What is the early civilization?

Early Civilization. Early civilization can be considered a boom time in agricultural science and technology. Around 5500 BC (7, p26-28), the Sumerian civilization of the Middle East and other early pre Greco-Roman civilizations understood the need for a specialized agricultural workforce for their societies to thrive.


How did farming start?

The three field crop rotation system was replaced with a four field system and sweeping enclosure acts regulated land management, selective cross-breeding began on an industrial scale to increase crop size as well as yields creating several cultivars in the process. Animal husbandry also improved, leading to a greater surplus than had been permissible under the old system. It is said that these changes permitted the industrial revolution and even greater concentration of urban development, fueling the empire. How so? More crops for fewer workers, better methods of keeping and replacing nutrients in the soil meant that more people could work in industry. When the Corn Laws in England were repealed, it began the global food economy; about the same time, Charles Darwin’s Theory of Evolution put agriculture on the modern path of a science as we began to understand the development of crops.


When did agriculture start?

The scientific study of agriculture began in the 18th century, when Johann Friedrich Mayer conducted experiments on the use of gypsum (hydrated calcium sulphate) as a fertilizer. Research became more systematic when in 1843, John Lawes and Henry Gilbert began a set of long-term agronomy field experiments at Rothamsted Research Station in England; some of them, such as the Park Grass Experiment, are still running. In America, the Hatch Act of 1887 provided funding for what it was the first to call “agricultural science”, driven by farmers’ interest in fertilizers. In agricultural entomology, the USDA began to research biological control in 1881; it instituted its first large program in 1905, searching Europe and Japan for natural enemies of the gypsy moth and brown-tail moth, establishing parasitoids (such as solitary wasps) and predators of both pests in the USA.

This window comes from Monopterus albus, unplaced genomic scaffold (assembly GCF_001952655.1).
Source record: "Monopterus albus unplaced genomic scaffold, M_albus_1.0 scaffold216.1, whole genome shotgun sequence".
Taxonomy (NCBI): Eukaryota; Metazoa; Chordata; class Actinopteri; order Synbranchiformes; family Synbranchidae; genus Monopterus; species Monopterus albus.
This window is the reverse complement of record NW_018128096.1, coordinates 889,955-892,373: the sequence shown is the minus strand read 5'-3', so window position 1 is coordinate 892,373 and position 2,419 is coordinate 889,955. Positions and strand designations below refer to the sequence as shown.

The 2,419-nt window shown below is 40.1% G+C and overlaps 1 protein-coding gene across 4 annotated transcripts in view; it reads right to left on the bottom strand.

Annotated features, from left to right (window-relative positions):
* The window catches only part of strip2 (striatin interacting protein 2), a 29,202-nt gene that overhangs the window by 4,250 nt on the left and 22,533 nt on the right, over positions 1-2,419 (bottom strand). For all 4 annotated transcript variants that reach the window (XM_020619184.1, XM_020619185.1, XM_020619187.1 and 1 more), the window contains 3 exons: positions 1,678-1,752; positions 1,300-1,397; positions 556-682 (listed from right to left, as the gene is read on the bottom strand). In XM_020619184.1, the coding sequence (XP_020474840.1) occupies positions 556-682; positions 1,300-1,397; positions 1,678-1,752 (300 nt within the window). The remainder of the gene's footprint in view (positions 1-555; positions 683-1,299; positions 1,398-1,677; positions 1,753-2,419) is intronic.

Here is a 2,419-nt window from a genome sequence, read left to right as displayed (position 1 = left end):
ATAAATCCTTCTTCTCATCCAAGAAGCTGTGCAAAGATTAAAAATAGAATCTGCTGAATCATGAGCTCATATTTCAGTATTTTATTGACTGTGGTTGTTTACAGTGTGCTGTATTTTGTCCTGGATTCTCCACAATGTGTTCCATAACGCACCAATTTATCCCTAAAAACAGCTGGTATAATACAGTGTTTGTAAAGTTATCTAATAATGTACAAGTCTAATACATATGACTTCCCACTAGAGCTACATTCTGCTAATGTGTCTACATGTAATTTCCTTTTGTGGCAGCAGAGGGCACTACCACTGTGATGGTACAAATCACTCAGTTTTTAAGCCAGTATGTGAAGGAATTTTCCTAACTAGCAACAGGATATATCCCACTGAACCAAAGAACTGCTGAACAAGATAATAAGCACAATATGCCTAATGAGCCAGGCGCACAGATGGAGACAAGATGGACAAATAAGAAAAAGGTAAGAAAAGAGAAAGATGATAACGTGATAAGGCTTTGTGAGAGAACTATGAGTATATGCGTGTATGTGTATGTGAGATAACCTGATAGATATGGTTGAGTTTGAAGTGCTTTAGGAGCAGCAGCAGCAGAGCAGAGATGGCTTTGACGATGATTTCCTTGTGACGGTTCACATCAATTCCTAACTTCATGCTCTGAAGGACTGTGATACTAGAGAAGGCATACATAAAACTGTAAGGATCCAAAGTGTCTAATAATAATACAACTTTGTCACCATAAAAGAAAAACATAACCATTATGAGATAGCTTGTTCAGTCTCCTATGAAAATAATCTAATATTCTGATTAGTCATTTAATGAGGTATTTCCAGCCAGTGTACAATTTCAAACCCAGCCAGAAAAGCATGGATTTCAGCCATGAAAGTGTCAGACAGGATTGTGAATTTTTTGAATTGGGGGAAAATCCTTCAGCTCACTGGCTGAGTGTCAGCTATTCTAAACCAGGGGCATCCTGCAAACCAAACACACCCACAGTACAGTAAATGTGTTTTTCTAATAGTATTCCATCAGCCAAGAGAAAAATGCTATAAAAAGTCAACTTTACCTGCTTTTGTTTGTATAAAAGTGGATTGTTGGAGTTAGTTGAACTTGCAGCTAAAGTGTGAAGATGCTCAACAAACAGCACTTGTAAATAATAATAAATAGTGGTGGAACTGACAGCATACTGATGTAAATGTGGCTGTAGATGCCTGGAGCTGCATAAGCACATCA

What is the origin of agriculture?

The word agriculture is a late Middle English adaptation of Latin agricultūra, from ager, “field”, and cultūra, ” cultivation ” or “growing”. While agriculture usually refers to human activities, certain species of ant, termite and beetle have been cultivating crops for up to 60 million years.


How does livestock affect the environment?

A senior UN official, Henning Steinfeld, said that “Livestock are one of the most significant contributors to today’s most serious environmental problems”. Livestock production occupies 70% of all land used for agriculture, or 30% of the land surface of the planet. It is one of the largest sources of greenhouse gases, responsible for 18% of the world’s greenhouse gas emissions as measured in CO 2 equivalents. By comparison, all transportation emits 13.5% of the CO 2. It produces 65% of human-related nitrous oxide (which has 296 times the global warming potential of CO 2) and 37% of all human-induced methane (which is 23 times as warming as CO 2 .) It also generates 64% of the ammonia emission. Livestock expansion is cited as a key factor driving deforestation; in the Amazon basin 70% of previously forested area is now occupied by pastures and the remainder used for feedcrops. Through deforestation and land degradation, livestock is also driving reductions in biodiversity. Furthermore, the UNEP states that ” methane emissions from global livestock are projected to increase by 60 per cent by 2030 under current practices and consumption patterns.”